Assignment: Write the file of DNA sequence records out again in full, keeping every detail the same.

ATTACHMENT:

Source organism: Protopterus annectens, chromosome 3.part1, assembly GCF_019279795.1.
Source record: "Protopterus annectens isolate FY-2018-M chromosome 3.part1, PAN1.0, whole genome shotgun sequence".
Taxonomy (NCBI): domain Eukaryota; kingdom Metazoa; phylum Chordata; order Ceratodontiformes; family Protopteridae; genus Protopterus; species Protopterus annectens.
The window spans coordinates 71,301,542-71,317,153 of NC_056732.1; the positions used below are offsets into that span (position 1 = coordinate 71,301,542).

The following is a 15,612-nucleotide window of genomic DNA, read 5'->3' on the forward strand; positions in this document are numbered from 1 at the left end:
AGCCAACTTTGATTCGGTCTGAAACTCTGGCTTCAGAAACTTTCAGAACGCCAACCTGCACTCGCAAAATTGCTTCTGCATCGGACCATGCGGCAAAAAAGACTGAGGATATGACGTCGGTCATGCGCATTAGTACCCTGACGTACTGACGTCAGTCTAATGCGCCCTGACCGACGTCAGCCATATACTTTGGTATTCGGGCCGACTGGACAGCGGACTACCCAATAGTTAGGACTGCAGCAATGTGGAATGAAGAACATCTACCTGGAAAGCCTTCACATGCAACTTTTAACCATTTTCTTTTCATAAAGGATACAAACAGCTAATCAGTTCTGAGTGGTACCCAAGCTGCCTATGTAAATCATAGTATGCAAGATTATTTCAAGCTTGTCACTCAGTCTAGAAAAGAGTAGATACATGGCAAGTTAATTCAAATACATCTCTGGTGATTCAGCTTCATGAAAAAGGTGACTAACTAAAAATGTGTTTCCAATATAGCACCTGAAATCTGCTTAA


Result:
Source organism: Protopterus annectens, chromosome 3.part1, assembly GCF_019279795.1.
Source record: "Protopterus annectens isolate FY-2018-M chromosome 3.part1, PAN1.0, whole genome shotgun sequence".
Taxonomy (NCBI): domain Eukaryota; kingdom Metazoa; phylum Chordata; order Ceratodontiformes; family Protopteridae; genus Protopterus; species Protopterus annectens.
The window spans coordinates 71,301,542-71,317,153 of NC_056732.1; the positions used below are offsets into that span (position 1 = coordinate 71,301,542).

The following is a 15,612-nucleotide window of genomic DNA, read 5'->3' on the forward strand; positions in this document are numbered from 1 at the left end:
AGCCAACTTTGATTCGGTCTGAAACTCTGGCTTCAGAAACTTTCAGAACGCCAACCTGCACTCGCAAAATTGCTTCTGCATCGGACCATGCGGCAAAAAAGACTGAGGATATGACGTCGGTCATGCGCATTAGTACCCTGACGTACTGACGTCAGTCTAATGCGCCCTGACCGACGTCAGCCATATACTTTGGTATTCGGGCCGACTGGACAGCGGACTACCCAATAGTTAGGACTGCAGCAATGTGGAATGAAGAACATCTACCTGGAAAGCCTTCACATGCAACTTTTAACCATTTTCTTTTCATAAAGGATACAAACAGCTAATCAGTTCTGAGTGGTACCCAAGCTGCCTATGTAAATCATAGTATGCAAGATTATTTCAAGCTTGTCACTCAGTCTAGAAAAGAGTAGATACATGGCAAGTTAATTCAAATACATCTCTGGTGATTCAGCTTCATGAAAAAGGTGACTAACTAAAAATGTGTTTCCAATATAGCACCTGAAATCTGCTTAA